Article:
What the hell is so funny about zombies? They have terrible table manners, ripping out flesh and gizzards and stuff with their teeth. And they never floss. They never wash their clothes, despite being constantly covered with blood and whatever that nasty liquid is that keeps draining from their mouths. Plus, they're dead and won't lie down.
And yet, here comes "Zombieland," the fourth leg in an unofficial quartet of undead comedies that began with "Return of the Living Dead" and moved on to "Shaun of the Dead" and "Fido" before arriving here. "Return" is the scariest; "Shaun" is the wittiest; "Fido" is the most sharply satirical. And "Zombieland" is the funniest.
There are several approaches to the horror/comedy hybrid. Some are just so jet-black-humored, you could be forgiven for not realizing their comic content at all. (See "Psycho" and the original "Texas Chain Saw Massacre.") Some try to be near-equally scary and funny. Some derive most of their humor from the you've-got-to-be-kidding-me quantity of their grossness. (Check out "Re-Animator" or "Bride of Chucky.") "Zombieland" is different in that it goes for the mega-grossout while still delivering amusing dialogue and characterizations.
The picture opens with the assumption that America is a sick country. Mad cow disease became mad human disease, which finally morphed into mad zombie disease. Little time is spent in explaining the origin of this plague of the zombies. Just accept that the creatures exist and if one bites you without eating you, you turn into one. If it does eat you, you turn into, well, guess.
Columbus (Jesse Eisenberg, "Adventureland") — survivors don't exchange real names for fear that they'll become too attached to one another — is on the road from his dorm in Austin, Texas, to Columbus, Ohio, to check up on his family when he meets Tallahassee (Woody Harrelson, "No Country for Old Men," in full "Natural Born Killers" wacko mode), a tough, cynical loner who loves eating Twinkies and killing zombies.
Traveling together, they meet two sisters: Wichita, in her early 20s (Emma Stone, "Ghosts of Girlfriends Past") and 12-year-old Little Rock (Abigail Breslin, "My Sister's Keeper"). After a rocky start, the four team up and head out for Los Angeles so Little Rock can visit the Pacific Playland amusement park. "You've just survived the zombie apocalypse. Where are you going?" "I'm goin' to Pacific Playland!"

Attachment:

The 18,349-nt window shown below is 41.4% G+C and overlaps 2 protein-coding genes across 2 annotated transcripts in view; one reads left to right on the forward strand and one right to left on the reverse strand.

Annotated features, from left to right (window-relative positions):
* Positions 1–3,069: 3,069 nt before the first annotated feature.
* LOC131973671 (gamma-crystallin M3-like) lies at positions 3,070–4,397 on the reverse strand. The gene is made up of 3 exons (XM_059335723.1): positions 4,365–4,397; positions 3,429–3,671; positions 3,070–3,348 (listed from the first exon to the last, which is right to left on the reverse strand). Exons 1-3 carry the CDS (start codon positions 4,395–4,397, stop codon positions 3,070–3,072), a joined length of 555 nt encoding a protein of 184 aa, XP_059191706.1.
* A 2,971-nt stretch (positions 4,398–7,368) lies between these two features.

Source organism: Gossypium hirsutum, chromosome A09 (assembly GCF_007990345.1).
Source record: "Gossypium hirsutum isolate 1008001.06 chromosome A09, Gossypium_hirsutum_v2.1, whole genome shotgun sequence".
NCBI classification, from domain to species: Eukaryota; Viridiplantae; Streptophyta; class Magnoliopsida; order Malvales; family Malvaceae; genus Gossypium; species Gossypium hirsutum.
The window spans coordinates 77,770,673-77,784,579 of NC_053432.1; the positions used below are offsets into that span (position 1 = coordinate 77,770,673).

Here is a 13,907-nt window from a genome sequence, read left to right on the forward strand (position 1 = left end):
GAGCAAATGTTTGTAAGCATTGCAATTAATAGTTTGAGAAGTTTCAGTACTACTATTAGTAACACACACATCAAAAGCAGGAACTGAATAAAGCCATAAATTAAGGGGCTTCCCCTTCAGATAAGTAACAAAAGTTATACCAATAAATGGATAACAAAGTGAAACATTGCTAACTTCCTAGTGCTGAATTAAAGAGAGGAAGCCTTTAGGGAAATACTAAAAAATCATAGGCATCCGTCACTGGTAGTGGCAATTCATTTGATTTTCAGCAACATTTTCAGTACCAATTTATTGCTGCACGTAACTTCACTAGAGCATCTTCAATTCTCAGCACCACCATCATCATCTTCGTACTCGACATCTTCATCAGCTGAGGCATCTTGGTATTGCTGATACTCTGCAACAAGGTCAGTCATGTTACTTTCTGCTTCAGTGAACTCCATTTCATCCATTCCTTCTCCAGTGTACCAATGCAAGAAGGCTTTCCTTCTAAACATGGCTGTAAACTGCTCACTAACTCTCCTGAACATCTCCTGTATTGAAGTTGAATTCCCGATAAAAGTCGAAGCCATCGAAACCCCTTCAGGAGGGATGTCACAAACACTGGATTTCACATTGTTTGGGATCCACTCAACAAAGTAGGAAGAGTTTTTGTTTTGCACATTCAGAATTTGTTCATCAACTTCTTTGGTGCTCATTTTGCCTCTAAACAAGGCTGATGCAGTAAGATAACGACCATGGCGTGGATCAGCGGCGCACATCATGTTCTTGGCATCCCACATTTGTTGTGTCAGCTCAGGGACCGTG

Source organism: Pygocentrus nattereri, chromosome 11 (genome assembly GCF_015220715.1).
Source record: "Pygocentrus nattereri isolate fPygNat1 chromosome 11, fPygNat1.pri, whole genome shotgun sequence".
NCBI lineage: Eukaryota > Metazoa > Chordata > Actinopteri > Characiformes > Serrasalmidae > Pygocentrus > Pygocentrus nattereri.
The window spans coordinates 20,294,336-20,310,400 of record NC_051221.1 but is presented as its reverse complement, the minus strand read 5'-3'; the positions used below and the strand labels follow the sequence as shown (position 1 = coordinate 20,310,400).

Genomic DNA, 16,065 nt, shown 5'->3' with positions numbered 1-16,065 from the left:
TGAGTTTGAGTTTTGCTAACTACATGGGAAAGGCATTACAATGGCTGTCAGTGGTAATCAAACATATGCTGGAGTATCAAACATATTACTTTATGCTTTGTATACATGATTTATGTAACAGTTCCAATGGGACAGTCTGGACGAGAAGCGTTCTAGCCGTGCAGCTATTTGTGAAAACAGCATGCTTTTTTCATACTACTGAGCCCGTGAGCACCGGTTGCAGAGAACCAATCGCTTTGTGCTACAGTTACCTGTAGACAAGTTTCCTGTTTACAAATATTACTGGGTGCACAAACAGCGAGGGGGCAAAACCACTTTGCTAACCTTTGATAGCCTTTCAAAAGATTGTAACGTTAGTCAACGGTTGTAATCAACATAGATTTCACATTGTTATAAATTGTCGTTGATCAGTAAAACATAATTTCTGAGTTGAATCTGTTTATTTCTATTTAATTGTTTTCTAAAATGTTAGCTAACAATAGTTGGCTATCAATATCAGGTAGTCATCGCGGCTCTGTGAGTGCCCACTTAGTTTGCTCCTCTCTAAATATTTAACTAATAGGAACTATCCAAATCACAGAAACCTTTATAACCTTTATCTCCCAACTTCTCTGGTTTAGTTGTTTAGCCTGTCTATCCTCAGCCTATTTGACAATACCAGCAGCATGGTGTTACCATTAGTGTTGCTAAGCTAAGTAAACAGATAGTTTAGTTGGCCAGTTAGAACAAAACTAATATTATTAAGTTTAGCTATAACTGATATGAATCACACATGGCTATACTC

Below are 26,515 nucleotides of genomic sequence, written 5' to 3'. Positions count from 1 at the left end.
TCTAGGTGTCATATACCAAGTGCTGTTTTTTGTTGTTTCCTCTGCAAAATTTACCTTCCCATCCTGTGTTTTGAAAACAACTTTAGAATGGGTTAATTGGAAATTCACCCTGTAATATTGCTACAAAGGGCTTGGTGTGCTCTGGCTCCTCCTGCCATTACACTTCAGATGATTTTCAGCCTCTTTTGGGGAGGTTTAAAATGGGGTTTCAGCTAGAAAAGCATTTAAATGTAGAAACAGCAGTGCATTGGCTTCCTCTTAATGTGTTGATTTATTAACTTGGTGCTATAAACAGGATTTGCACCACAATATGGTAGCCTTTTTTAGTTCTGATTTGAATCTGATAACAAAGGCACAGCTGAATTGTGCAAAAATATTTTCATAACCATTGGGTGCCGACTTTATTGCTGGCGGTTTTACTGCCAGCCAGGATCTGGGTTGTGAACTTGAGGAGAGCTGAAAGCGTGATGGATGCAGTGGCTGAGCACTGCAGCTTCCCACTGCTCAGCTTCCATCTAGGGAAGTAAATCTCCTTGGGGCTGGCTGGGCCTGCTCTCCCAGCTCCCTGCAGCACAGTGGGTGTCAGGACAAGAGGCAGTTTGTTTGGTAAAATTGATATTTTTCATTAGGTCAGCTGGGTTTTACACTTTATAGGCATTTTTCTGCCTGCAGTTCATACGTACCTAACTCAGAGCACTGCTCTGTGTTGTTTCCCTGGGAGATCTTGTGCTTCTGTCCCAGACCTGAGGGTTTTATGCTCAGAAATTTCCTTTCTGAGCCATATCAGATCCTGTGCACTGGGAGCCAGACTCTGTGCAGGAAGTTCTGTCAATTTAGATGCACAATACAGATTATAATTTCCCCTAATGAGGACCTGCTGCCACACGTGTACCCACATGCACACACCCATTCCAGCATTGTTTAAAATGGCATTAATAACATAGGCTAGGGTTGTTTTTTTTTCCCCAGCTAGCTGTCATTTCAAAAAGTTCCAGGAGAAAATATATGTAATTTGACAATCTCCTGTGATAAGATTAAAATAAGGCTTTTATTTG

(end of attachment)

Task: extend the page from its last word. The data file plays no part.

In Hollywood, Tallahassee decides they should hang out in style. Picking up a map to the stars' homes, they drive to the palatial estate of his favorite actor, and we go crazy with what is the funniest movie cameo I've ever seen. By now, you probably know who it is, but just in case, I'll keep the secret. The Mystery Guest is perfect and the behind-the-scenes laugh is that he wasn't the first choice. Sylvester Stallone and Matthew McConaughey, among several others, turned down the chance. There is no joy in their huts tonight.
This picture does for zombie movies what "Ghostbusters" did for the haunted house genre: respects its conventions while twisting them all out of shape. The emphasis is on comedy, rather than on horror with comic touches.
First-time feature director Ruben Fleischer has tossed in a couple of very effective pop-ups, but co-writers Rhett Reese and Paul Wernick (TV's "The Joe Schmo Show") stick pretty close to the funny bone. Look for Reese in a cameo during the opening credit sequence. While his name is on the screen, he's up front firing an AK-47. Wernick was asked to be a zombie in that shot, but didn't want to mess with the makeup.
The four leads all get their laughs, but Harrelson is the guy you'll remember. He seems to be having a ball sending up tough-guy adventure movie heroes. There hasn't been a slyly tongue-in-cheek performance like this since Kurt Russell and John Carpenter had that "Big Trouble in Little China." When Tallahassee meets his movie idol, the Mystery Guest, the over-the-top childishness of his pleasure almost causes Stone to lose her composure.
The film's plot isn't flawless, and it contains some elements that are more handy than rational. Why, for instance, is electricity still flowing freely everywhere? Stashes of guns and ammo are discovered just when needed most, although that point may be a deliberate joke. Harrelson gets one of the movie's biggest laughs when he finds a bunch of automatic weapons in a duffel bag and yells, "Thank God for rednecks!"
Hard as it is to believe about a zombie movie, this is the funniest film of the year. It has what most zombie movies lack and badly need: brains. —Doug Bentin